7. 7. The Nazi State & Society <ul><li>The Enabling Act of March 1933 gave Hitler absolute dictatorial power . </li></ul><ul><li>Nazis took over every aspect of German life —political, social, economic, cultural, and intellectual. </li></ul><ul><li>Germany became a one-party state ; only the Nazi party was legal. </li></ul><ul><li>Strikes were forbidden and labor unions abolished. </li></ul><ul><li>Publishing houses and universities were brought under Nazi control, and life became violently anti-intellectual . </li></ul><ul><li>Hitler took over total control of the military by purging the storm troopers . </li></ul><ul><li>The Gestapo, or secret police , used terror and purges to strengthen Hitler’s hold on power. </li></ul><ul><li>Hitler set out to eliminate the Jews. </li></ul><ul><li>The Nuremberg Laws (1935) deprived Jews of their citizenship . </li></ul><ul><li>Jews were constant victims of violence and outrages. </li></ul>
  8. 8. Hitler’s Popularity <ul><li>Hitler promised and delivered economic recovery through public works projects and military spending . </li></ul><ul><li>Unemployment dropped and the standard of living rose. </li></ul><ul><li>Those who were not Jews, Slavs, Gypsies, Jehovah’s Witnesses, communists, or homosexuals experienced greater opportunities and equality . </li></ul><ul><li>Hitler reduced Germany’s traditional class distinctions; the old ruling elites had to give way to lower-middle-class people in Hitler’s reign. </li></ul><ul><li>Yet few historians believe that Hitler brought on a real social revolution : The well-educated classes held on to their advantaged position, and women remained largely housewives and mothers . </li></ul><ul><li>He appealed to Germans for nationalistic reasons . </li></ul><ul><li>Communists, trade unionists, and some Christians opposed Hitler; many who opposed him were executed. </li></ul>“ We National Socialists believe that in political affairs Adolf Hitler is infallible.” - Herman Goering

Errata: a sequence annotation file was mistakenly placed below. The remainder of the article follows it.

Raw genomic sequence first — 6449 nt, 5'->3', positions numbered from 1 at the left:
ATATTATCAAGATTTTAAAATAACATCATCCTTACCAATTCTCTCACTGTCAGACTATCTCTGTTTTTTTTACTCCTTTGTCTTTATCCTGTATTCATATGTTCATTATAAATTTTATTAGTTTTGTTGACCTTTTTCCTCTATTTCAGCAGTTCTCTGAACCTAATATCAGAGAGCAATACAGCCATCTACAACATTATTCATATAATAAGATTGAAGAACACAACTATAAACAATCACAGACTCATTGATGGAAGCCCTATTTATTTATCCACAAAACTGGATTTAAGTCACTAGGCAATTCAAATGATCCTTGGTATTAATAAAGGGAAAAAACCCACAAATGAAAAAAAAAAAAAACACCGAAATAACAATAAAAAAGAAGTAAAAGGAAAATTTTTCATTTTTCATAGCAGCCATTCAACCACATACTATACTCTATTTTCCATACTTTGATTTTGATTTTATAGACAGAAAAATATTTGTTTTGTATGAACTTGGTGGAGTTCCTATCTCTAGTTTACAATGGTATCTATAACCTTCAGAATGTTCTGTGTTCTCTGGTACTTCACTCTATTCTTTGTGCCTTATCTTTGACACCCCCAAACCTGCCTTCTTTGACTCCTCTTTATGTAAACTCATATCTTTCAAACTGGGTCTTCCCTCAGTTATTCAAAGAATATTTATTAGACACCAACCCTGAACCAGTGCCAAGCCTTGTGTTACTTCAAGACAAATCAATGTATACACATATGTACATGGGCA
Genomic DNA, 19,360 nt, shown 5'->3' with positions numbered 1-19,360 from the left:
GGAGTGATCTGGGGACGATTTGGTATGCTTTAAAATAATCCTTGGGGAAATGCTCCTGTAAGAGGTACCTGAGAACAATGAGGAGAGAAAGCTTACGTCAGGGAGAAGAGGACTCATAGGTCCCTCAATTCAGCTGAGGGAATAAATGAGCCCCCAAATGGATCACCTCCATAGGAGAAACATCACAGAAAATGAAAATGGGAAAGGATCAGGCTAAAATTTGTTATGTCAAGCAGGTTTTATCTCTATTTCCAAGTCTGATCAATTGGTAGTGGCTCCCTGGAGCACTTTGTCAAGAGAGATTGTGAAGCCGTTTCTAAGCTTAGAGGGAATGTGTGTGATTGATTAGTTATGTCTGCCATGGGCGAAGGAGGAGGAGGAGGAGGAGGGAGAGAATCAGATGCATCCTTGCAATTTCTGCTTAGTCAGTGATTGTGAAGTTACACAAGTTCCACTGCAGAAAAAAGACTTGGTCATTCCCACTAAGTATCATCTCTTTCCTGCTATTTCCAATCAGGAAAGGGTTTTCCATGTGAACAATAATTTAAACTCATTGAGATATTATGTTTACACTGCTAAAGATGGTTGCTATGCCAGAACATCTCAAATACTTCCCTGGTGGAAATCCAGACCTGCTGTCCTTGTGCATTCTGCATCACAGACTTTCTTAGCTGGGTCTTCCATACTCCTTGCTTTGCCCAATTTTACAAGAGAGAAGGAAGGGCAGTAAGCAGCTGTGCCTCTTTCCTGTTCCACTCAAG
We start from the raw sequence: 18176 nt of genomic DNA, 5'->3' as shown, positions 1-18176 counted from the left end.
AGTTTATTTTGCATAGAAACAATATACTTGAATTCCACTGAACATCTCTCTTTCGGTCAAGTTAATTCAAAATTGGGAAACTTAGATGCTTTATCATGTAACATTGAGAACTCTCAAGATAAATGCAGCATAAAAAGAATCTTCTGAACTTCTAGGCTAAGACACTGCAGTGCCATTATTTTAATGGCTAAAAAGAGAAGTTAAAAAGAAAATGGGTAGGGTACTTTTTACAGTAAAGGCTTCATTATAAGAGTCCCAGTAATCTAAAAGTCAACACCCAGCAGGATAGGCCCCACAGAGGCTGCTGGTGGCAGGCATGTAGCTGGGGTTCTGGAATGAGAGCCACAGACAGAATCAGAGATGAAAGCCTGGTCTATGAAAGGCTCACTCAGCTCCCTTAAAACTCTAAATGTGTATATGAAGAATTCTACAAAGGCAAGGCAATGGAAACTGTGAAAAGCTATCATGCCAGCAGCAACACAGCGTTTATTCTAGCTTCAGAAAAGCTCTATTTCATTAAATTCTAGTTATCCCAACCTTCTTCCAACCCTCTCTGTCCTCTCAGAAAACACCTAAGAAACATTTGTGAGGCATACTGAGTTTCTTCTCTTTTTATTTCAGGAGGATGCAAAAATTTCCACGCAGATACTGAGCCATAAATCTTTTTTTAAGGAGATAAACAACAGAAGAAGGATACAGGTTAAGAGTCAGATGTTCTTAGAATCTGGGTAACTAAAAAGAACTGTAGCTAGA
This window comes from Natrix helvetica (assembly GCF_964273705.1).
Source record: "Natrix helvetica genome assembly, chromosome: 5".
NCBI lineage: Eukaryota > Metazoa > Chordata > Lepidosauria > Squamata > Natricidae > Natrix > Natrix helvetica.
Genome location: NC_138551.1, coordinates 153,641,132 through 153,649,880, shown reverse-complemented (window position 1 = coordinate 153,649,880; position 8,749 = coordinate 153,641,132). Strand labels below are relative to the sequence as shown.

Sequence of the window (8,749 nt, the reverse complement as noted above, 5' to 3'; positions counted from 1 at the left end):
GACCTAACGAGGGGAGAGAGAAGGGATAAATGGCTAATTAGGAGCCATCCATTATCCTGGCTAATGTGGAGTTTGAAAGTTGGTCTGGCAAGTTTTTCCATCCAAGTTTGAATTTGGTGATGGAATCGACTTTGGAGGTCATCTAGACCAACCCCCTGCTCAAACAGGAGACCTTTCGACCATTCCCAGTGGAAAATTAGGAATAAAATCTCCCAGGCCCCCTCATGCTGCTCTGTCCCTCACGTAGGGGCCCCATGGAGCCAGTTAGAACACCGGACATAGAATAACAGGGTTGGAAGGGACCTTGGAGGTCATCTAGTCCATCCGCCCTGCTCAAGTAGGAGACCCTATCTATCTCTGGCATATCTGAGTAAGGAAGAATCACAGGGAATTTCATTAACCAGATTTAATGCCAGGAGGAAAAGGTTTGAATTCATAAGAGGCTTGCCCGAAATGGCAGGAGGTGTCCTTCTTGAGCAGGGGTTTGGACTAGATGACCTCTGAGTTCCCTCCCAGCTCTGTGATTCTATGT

9. 9. Questions for your review <ul><li>What was the common link between Nazi Germany, Stalinist Soviet Union, and Fascist Italy? </li></ul><ul><li>How did Chancellor Bruning attempt to cope with the Great Depression? What was the result? </li></ul><ul><li>What were the main themes that Hitler outlined in Mein Kampf ? </li></ul><ul><li>What was the most important factor that contributed to Hitler’s success in his rise to power? </li></ul><ul><li>According to historian D. Goldhagen, who were willing accomplices in the “final solution”? </li></ul><ul><li>What was the Enabling Act and how did it come about? </li></ul><ul><li>Why does Hitler purge the SA? </li></ul><ul><li>What was the purpose of the Nuremberg Laws? </li></ul><ul><li>How does Hitler bring about economic recovery? </li></ul><ul><li>What was the status of women under Hitler’s reign? </li></ul><ul><li>How did Hitler appeal to the masses? What happened to those who opposed him? </li></ul>